The good thing about the tree collard cross is its height and shape; it's a tall plant with space for another crop underneath. These have grown since the pic was taken, and are now level with the highest flowers on the one that's blooming. There's plenty of leaf there, and no doubt it's there all year round!

Sunday, 25 May 2014

Plot Update

My bed of Negresse potatoes is thriving, for the moment. It's a late late, like all very old varieties, and it's vulnerable to blight. I didn't get any last year thanks to the dry weather, and I'm hoping it'll stay away this year. The disease has been dreadful for a few years, as it thrives in a wet summer, then overwinters in the tubers people miss then they lift their spuds. It spreads from the next season's volunteers, which are often left by plotholders. After a dry year, however, there's a lot less of it around.

The broad beans are just beginning to flower. The bed above was sown directly after pigeons had most of my original transplants. These are doing better, but they're obviously behind the first lot. The bean above is a Crimson Flowered Bean; I've put in sixteen varieties and mixes, and one thing I'll be looking for is the red flowers. I've just planted 'Cote D'or' favaroles, which should flower after these have finished, and give me seed to add to the mix next year. Favaroles are BB's, but the size of a large pea. This particular variety is a mixture of mottled and near-black beans. 

One of my Daubenton's Kale x Tree Collard crosses is flowering. It's a perennial, so I'm hoping it'll survive the experience. These are big, tall plants which could potentially be undercropped with something that wouldn't mind a bit of shade. As you see, they produce plenty of leaf when they're not putting all their endergy into flowering.

 I'm getting some very useful help from a horticulture course, getting this area dug over. It's all going to be raised beds; health permitting (right now I'm recovering from a thoroughly unpleasant virus), I hope to have another seven raised beds done by next year's growing season.  The beds are making a real difference, as plants like shallotts, which I could never grow before, suddenly start flourishing once they're well above the water table, and it's a lot easier to keep them weed free. It's likely to take three or four years, but the plan is to do the whole plot.

Friday, 14 March 2014

Getting Sorted

It's going to be a long haul after seven months away from the plot, but Ive started getting things sorted.  The three raised beds I managed to build last year have been cleaned, topped up, and planted. The one closest to the camera has my racist potato, Negresse, in it.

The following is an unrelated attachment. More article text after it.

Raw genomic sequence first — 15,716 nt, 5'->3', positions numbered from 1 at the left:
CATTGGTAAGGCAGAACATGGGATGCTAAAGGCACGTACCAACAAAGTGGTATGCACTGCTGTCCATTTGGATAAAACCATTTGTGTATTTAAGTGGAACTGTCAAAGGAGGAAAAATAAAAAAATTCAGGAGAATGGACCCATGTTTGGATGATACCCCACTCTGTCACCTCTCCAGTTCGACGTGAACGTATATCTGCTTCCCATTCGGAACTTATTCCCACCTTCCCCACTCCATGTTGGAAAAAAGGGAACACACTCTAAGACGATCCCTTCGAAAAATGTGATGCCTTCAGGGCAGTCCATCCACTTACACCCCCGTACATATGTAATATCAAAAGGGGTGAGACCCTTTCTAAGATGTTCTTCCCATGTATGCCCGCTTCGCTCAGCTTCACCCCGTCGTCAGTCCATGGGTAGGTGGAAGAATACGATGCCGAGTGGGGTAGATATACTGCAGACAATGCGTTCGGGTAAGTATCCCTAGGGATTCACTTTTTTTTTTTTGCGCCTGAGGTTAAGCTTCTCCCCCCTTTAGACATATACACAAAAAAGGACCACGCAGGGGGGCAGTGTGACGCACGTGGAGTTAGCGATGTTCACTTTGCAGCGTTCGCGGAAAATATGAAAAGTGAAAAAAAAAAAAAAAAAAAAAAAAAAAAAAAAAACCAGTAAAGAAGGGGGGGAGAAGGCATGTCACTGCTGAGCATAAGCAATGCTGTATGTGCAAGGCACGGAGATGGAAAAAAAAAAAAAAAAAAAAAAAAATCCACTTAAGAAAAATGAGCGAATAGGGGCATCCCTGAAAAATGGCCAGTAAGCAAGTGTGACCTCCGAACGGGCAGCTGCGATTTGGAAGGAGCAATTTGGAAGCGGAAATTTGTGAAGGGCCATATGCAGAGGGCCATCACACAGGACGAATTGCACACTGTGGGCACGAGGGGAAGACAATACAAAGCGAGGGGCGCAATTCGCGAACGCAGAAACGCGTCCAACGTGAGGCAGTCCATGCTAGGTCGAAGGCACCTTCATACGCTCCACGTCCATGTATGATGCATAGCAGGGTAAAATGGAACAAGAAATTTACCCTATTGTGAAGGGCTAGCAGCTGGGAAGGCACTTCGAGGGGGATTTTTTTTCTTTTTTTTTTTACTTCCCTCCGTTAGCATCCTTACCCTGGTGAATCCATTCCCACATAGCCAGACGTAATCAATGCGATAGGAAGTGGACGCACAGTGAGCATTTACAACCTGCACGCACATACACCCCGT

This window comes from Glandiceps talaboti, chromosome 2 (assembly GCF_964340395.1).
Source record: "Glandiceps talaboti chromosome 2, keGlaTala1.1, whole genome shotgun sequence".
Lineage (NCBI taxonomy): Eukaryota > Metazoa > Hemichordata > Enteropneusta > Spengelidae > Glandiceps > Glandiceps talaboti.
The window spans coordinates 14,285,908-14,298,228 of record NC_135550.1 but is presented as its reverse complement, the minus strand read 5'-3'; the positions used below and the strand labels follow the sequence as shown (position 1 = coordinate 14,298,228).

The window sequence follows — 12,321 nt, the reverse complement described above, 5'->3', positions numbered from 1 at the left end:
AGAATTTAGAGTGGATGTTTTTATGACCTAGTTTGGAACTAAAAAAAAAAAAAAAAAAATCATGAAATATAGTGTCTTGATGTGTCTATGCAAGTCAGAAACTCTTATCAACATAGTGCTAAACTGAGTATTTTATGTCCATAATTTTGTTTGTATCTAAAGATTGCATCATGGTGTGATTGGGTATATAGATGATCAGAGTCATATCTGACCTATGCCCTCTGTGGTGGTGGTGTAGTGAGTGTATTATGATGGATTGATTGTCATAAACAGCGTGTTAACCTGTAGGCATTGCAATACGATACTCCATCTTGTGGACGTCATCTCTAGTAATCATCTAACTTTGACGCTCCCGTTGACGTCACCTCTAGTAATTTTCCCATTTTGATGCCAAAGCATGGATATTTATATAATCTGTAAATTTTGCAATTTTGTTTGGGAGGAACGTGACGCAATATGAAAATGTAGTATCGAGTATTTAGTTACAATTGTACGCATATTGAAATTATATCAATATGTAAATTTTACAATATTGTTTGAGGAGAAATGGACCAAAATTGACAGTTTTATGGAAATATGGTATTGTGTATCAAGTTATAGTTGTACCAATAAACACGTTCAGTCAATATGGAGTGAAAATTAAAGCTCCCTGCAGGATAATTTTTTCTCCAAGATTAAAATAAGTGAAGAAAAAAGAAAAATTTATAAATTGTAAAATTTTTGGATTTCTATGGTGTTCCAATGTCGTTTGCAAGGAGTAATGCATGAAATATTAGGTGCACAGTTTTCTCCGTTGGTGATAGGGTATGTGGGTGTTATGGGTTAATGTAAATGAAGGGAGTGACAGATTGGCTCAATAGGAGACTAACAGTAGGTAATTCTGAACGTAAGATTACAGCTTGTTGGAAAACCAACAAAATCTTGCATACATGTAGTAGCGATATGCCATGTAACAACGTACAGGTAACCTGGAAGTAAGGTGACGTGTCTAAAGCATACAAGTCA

This is a 200-year-old (or thereabouts) French variety, with deep purple skin and violet flesh. I haven't had any luck with it so far; I grew it for several years, or tried to, but blight, which is endemic on the site, hit it year after year. Like all very old spuds it's a late maincrop, and the tubers don't begin to swell till October. So blight coming around midsummer meant that it barely produced tuvbers big enough to survive at all. I wrote it off.

Last year, we had a dry summer, and no blight. The few plants that managed to survive being swamped by massive rat-tailed radishes produced enough tubers to plant up a bed, so I'll see how it does this time. After a dry summer, there should be a lot less blight on the site this year, other things being equal.

The other beds are planted up with alliums. I'm now digging as fast as I can go, trying to get two more beds done in time to get the broad beans planted out in them. These are already started, in pots. Sixteen varieties and mixes, with a tremendous range represented. Big seeds and pea-sized seeds; red, green and almost white seeds. One variety has deep red flowers, and one pure white. I'll see what I end up with in a few generations!

Friday, 10 January 2014

Back to the Plot

I did a little work on the plot today, for the first time since I did my back in last June. It was a very little; I forked over a couple of square yards of a raised bed, and got home knackered. It's a start, anyway.

As you can see from the above photo, the rough ground across the lane from my plot is completely waterlogged, with standing water. The level on my plot is a little higher, and there's no water showing, but I know from experience that if I tried to dig it now, there would be water at the bottom of the trench. This is why I need the raised beds; the waterlogging makes it impossible to grow some simple crops, like shallotts, successfully without them, and a really wet summer can wipe out a great deal.

It's the first time I've been on the site for a month or so, as I really haven't been well, and I was relieved to see the brassicas have remained untouched by pigeons. Once they lose the habit, they don't touch them until we get a spell of hard frost or snow, and then they don't stop till things start growing the following spring. Occasionally, they keep at it all summer. I didn't have the energy to net them after doing a little digging.

It's going to be a slow process, but at least I've made a start. Next time I'm down, I should get some pots and a seed tray, and get some true potato seed started on a windowsill. The earlier the better as far as I can see.